Kaitlyn Johnston, Jillian Mason, Bella Moscato, Tyler Lemire, Kitty Robertson, Patrick Duarte
WRITTEN AND DIRECTED BY
Jesse Binger & Kaitlyn Johnston
Co-writers/directors Jesse Binger and Kaitlyn Johnston are back with their latest collaboration and it may very well be their best one yet, the emotionally raw and jarring short film Blue Violet. Having premiered at the Soho International Film Festival, Blue Violet won Best Drama Short at the Los Angeles Independent Film Festival Awards and was nominated for Best Long Island film at the Long Island International Film Expo. The film also has a screening coming up at the Ballston Spa Film Festival.
In the film, Johnston plays Steph, a young woman a long way away from home contemplating her own life choices as a friend gets ready for a night on the town. Having learned that life isn't always so simple and every decision chooses our path, Steph comes face-to-face with a moment faced by many - What if we could have a second chance?
While the approach to the sensitive topic that comes alive in Blue Violet may prove challenging for some, the film's focus on Steph's own personal experience and her emotionally honest and thoughtful reflections should help to overcome those concerns. It helps to have an actress the caliber of Kaitlyn Johnston in the lead role as she embodies Steph with such a remarkable vulnerability and woundedness that one forgets about political correctness and agendas and just feels deeply for this young woman. It's a remarkable performance from an actress who seems to get better with each outing.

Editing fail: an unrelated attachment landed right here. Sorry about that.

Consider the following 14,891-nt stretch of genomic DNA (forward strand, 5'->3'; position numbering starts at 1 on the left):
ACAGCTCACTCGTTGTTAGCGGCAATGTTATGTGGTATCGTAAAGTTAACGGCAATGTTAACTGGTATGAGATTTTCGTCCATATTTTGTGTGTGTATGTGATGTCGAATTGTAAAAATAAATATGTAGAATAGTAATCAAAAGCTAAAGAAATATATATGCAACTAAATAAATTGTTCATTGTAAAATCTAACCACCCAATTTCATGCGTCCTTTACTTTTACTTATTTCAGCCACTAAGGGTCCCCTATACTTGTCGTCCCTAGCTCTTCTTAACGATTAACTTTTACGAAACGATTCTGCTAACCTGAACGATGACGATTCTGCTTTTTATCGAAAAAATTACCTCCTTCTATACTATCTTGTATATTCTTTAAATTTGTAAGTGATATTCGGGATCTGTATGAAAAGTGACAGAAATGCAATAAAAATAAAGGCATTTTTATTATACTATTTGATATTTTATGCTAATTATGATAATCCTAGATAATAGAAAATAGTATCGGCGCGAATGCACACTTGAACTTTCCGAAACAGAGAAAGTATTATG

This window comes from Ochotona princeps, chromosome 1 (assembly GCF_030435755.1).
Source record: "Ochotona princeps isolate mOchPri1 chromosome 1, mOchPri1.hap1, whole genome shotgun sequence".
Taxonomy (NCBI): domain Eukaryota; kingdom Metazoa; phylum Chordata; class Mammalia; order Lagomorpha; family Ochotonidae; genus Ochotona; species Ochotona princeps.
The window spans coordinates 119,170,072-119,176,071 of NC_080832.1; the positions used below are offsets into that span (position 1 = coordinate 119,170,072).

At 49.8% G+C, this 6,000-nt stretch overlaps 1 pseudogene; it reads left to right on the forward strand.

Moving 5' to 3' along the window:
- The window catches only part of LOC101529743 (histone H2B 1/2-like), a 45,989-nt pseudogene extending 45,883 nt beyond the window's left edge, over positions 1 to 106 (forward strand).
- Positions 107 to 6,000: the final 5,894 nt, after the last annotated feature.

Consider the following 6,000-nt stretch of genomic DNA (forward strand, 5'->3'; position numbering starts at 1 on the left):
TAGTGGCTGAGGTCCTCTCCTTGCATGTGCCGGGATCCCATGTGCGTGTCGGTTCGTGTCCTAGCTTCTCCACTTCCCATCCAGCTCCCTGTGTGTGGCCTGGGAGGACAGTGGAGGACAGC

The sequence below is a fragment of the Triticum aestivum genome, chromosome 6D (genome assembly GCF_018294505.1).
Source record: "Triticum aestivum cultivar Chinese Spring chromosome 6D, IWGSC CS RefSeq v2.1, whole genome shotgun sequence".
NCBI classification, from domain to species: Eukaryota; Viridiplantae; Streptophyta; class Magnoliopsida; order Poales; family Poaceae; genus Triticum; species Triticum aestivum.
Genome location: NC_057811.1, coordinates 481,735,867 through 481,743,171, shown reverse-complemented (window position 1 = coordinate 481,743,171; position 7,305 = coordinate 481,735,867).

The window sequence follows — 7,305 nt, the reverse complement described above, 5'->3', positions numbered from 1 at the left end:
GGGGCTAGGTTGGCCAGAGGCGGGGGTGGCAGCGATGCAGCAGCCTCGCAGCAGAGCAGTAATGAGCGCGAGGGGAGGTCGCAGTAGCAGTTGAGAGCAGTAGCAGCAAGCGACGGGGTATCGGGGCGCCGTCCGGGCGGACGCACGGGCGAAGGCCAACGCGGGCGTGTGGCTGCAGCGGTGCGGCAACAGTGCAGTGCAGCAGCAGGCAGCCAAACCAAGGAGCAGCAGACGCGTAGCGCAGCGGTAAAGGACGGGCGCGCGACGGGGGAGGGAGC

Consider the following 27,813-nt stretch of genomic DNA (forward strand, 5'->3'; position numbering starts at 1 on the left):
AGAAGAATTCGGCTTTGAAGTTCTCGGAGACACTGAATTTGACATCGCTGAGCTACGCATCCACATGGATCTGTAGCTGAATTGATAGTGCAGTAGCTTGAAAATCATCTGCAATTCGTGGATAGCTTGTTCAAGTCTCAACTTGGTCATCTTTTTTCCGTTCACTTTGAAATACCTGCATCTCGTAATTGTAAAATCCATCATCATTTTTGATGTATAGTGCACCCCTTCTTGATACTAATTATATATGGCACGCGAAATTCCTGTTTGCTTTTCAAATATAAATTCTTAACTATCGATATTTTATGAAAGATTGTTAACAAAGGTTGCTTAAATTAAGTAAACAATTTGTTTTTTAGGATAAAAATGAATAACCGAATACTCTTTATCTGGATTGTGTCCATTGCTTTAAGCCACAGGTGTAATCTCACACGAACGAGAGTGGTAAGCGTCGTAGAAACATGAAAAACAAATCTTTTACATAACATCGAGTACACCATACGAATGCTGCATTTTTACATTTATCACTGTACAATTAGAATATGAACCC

While the film, if we're being honest, very much belongs to Johnston, Jillian Mason gives a fine supporting performance with some foreshadowing that is unsettling yet authentic and feels incredibly real.
Steve Pitre's lensing is uncomfortably intimate, as it should be, and the film's use of lighting amps up the overall emotional impact of everything that unfolds. The music from Monica Rodriguez is an absolutely spot-on companion for the film.
Kudos must be given to both Binger and Johnston for their collaborative efforts in both writing and directing a film that could have so easily felt exploitative yet never actually crosses that line. While it is possible to explore, and maybe even disagree with, the deeper messages within the film, Blue Violet is an honest, thought-provoking film that will have audiences talking long after the closing credits.
© Written by Richard Propes
The Independent Critic